FORTY US billionaires have now pledged to give away at least 50 per cent of their wealth to charity as part of a campaign by investor Warren Buffett and Microsoft founder Bill Gates.

Among the billionaires joining the campaign are New York Mayor Michael Bloomberg, entertainment executive Barry Diller, Oracle co-founder Larry Ellison, energy tycoon T Boone Pickens, media mogul Ted Turner, David Rockefeller and investor Ronald Perelman, according to an announcement from The Giving Pledge campaign yesterday.

The Giving Pledge was started in June by Gates, whose $53 billion fortune places him second on the Forbes magazine list of the world's richest people, and Buffett, who ranks third on the list.

They wanted to persuade hundreds of US billionaires to give away most of their fortune during their lifetime or after their death and to publicly state their intention with a letter of explanation.

"We've really just started, but already we've had a terrific response," Mr Buffett said yesterday. "The Giving Pledge is about asking wealthy families to have important conversation about their wealth and how it will be used.

"We're delighted that so many people are doing just that - and that so many have decided to not only take this pledge but also to commit to sums far greater than the 50 per cent minimum level," he said.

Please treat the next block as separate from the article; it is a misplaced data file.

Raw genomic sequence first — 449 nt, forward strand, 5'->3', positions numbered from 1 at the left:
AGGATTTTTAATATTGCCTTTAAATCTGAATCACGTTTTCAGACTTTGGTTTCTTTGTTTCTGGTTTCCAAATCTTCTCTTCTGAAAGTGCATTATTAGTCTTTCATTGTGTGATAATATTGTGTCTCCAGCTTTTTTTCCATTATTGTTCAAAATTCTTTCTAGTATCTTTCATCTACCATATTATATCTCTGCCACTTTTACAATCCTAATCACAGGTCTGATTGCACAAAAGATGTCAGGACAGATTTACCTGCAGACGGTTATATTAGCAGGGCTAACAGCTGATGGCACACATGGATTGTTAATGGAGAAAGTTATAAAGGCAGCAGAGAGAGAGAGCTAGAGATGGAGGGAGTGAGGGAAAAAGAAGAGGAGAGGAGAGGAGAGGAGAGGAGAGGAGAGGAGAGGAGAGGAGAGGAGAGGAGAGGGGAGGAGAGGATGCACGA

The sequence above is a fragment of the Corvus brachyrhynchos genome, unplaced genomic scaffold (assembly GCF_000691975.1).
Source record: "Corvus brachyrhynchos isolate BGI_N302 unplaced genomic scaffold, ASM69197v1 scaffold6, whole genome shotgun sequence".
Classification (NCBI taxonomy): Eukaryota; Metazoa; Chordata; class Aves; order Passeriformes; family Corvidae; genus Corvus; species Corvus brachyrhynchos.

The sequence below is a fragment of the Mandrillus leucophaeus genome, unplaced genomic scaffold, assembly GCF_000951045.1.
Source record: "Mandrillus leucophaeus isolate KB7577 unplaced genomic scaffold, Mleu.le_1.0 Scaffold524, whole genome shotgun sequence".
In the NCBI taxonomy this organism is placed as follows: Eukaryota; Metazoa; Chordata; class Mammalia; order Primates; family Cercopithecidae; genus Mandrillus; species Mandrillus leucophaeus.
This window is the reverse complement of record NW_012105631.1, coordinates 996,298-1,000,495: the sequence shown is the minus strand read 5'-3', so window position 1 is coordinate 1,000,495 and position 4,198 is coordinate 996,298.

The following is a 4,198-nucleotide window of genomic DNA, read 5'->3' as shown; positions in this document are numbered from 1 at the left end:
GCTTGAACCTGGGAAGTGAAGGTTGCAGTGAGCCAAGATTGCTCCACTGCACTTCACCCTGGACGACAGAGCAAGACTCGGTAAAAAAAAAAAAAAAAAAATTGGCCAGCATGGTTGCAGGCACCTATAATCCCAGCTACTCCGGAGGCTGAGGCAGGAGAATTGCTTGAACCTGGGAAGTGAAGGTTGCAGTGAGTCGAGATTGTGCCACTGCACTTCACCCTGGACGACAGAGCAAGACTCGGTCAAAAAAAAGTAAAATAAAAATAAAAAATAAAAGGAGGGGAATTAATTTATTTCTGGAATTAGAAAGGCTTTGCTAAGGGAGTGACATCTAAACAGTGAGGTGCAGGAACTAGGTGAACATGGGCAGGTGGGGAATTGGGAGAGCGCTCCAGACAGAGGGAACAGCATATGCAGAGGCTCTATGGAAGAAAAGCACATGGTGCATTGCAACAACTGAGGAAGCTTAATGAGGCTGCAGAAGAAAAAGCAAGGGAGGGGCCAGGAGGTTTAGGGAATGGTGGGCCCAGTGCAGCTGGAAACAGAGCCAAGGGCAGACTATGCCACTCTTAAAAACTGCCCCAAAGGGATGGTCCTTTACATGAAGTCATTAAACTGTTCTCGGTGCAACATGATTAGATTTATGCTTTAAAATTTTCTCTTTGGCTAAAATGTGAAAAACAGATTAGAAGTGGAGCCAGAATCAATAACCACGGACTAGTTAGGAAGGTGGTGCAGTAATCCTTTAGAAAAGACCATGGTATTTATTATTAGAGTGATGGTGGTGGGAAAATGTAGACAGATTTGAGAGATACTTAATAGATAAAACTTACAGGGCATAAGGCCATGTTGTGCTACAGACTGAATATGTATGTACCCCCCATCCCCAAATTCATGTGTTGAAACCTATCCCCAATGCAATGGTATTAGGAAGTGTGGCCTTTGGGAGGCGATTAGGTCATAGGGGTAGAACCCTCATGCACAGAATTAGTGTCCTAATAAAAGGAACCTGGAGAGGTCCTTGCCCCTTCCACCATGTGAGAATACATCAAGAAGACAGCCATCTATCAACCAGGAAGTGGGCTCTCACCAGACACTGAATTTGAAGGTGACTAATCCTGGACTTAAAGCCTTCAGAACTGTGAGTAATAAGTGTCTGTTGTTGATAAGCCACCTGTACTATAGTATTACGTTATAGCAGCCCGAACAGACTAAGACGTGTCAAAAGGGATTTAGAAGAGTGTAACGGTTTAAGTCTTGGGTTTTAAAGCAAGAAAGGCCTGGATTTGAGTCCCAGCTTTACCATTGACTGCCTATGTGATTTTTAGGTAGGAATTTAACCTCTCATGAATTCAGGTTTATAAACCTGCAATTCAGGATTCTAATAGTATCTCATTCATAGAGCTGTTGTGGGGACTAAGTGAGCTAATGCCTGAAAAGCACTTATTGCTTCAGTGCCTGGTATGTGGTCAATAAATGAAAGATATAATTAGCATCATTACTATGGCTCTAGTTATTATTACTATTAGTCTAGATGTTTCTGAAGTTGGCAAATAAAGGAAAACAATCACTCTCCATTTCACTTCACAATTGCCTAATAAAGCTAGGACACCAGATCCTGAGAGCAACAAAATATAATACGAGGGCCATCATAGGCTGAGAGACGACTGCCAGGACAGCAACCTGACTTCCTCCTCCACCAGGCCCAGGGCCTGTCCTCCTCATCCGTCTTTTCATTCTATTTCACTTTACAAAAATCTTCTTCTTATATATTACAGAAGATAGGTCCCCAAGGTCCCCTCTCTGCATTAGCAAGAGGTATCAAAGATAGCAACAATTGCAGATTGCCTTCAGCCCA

Mr Buffett decided in 2006 to give 99 per cent of his fortune to charity. Then, he was worth about $44bn. After five years of investment returns while making annual gifts to five foundations, Mr Buffett's fortune totals nearly $46bn.

Mr Buffett said he and Bill Gates will also meet with groups of wealthy people in China and India within the next six months to talk about philanthropy. They hope the idea of generosity will spread, but they have no plans to lead a global campaign, Mr Buffett said.

The Giving Pledge asks billionaires to make a moral commitment to give away their wealth to charity.

"I am enthusiastically taking the Giving Pledge, and nearly all of my net worth will be given away in the years ahead or left to my foundation," Mr Bloomberg wrote in his Giving Pledge letter.

"Making a difference in people's lives - and seeing it with your own eyes - is perhaps the most satisfying thing you'll ever do."

"I've always thought your kids get more benefit out of your philanthropy than your will," he added.

Mr Bloomberg, Mr Bloomberg, founder of the Bloomberg financial data company, has a fortune estimated by Forbes magazine at $18bn

The billionaires announcing their pledge yesterday join real estate and construction billionaire Eli Broad, venture capitalist John Doerr, media entrepreneur Gerry Lenfest and former Cisco Systems chairman John Morgridge, who have already committed to giving away most of their wealth.

Mr Buffett, who made his fortune with insurance and investment company Berkshire Hathaway, Mr Gates and his wife Melinda held several dinners with a few dozen rich Americans in the past year to urge them to make the pledge.

Bill and Melinda Gates have so far donated more than $28bn of their fortune to the foundation.

Since the foundation began in 1994, it has given away more than $22bn for health improvements in poor countries and to improve access for Americans to opportunities they need to succeed in school and life.

"I've long stated that I enjoy making money, and I enjoy giving it away," Mr Pickens said in his Giving Pledge letter.

"I'm not a big fan of inherited wealth. It generally does more harm than good."

Mr Gates and Mr Buffett estimate their efforts could generate $600bn in charitable giving.

Forbes said the US is home to 403 billionaires, the highest concentration in the world.